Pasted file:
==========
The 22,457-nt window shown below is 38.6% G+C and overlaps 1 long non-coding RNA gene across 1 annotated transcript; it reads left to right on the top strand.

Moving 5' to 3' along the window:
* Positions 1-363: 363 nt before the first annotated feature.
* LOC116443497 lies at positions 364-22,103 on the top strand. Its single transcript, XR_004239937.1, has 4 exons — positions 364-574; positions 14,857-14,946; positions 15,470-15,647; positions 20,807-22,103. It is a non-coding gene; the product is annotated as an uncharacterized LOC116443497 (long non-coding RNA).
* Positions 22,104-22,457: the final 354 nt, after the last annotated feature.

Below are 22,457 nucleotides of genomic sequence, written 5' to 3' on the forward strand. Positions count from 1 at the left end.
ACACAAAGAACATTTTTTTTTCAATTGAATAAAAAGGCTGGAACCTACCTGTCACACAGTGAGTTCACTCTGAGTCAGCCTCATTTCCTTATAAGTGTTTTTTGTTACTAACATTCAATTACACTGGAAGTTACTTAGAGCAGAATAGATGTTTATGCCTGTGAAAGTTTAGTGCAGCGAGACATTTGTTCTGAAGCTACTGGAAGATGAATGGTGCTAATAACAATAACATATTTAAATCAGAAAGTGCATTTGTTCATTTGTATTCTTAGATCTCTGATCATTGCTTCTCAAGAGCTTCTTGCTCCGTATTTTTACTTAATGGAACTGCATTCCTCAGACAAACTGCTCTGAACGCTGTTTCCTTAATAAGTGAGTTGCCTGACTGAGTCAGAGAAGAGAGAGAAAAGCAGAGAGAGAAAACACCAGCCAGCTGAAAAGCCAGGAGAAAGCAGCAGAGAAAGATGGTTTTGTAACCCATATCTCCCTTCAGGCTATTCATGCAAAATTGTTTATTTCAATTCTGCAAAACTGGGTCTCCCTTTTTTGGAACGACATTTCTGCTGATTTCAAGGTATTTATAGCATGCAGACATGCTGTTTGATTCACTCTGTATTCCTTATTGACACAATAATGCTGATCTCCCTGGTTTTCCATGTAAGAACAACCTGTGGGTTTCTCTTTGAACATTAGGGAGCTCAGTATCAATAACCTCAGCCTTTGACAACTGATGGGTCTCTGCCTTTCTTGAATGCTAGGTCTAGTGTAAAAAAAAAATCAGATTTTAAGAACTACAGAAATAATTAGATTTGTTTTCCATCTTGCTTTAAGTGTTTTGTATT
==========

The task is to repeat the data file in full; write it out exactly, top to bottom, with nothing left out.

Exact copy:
The 22,457-nt window shown below is 38.6% G+C and overlaps 1 long non-coding RNA gene across 1 annotated transcript; it reads left to right on the top strand.

Moving 5' to 3' along the window:
* Positions 1-363: 363 nt before the first annotated feature.
* LOC116443497 lies at positions 364-22,103 on the top strand. Its single transcript, XR_004239937.1, has 4 exons — positions 364-574; positions 14,857-14,946; positions 15,470-15,647; positions 20,807-22,103. It is a non-coding gene; the product is annotated as an uncharacterized LOC116443497 (long non-coding RNA).
* Positions 22,104-22,457: the final 354 nt, after the last annotated feature.

Below are 22,457 nucleotides of genomic sequence, written 5' to 3' on the forward strand. Positions count from 1 at the left end.
ACACAAAGAACATTTTTTTTTCAATTGAATAAAAAGGCTGGAACCTACCTGTCACACAGTGAGTTCACTCTGAGTCAGCCTCATTTCCTTATAAGTGTTTTTTGTTACTAACATTCAATTACACTGGAAGTTACTTAGAGCAGAATAGATGTTTATGCCTGTGAAAGTTTAGTGCAGCGAGACATTTGTTCTGAAGCTACTGGAAGATGAATGGTGCTAATAACAATAACATATTTAAATCAGAAAGTGCATTTGTTCATTTGTATTCTTAGATCTCTGATCATTGCTTCTCAAGAGCTTCTTGCTCCGTATTTTTACTTAATGGAACTGCATTCCTCAGACAAACTGCTCTGAACGCTGTTTCCTTAATAAGTGAGTTGCCTGACTGAGTCAGAGAAGAGAGAGAAAAGCAGAGAGAGAAAACACCAGCCAGCTGAAAAGCCAGGAGAAAGCAGCAGAGAAAGATGGTTTTGTAACCCATATCTCCCTTCAGGCTATTCATGCAAAATTGTTTATTTCAATTCTGCAAAACTGGGTCTCCCTTTTTTGGAACGACATTTCTGCTGATTTCAAGGTATTTATAGCATGCAGACATGCTGTTTGATTCACTCTGTATTCCTTATTGACACAATAATGCTGATCTCCCTGGTTTTCCATGTAAGAACAACCTGTGGGTTTCTCTTTGAACATTAGGGAGCTCAGTATCAATAACCTCAGCCTTTGACAACTGATGGGTCTCTGCCTTTCTTGAATGCTAGGTCTAGTGTAAAAAAAAAATCAGATTTTAAGAACTACAGAAATAATTAGATTTGTTTTCCATCTTGCTTTAAGTGTTTTGTATT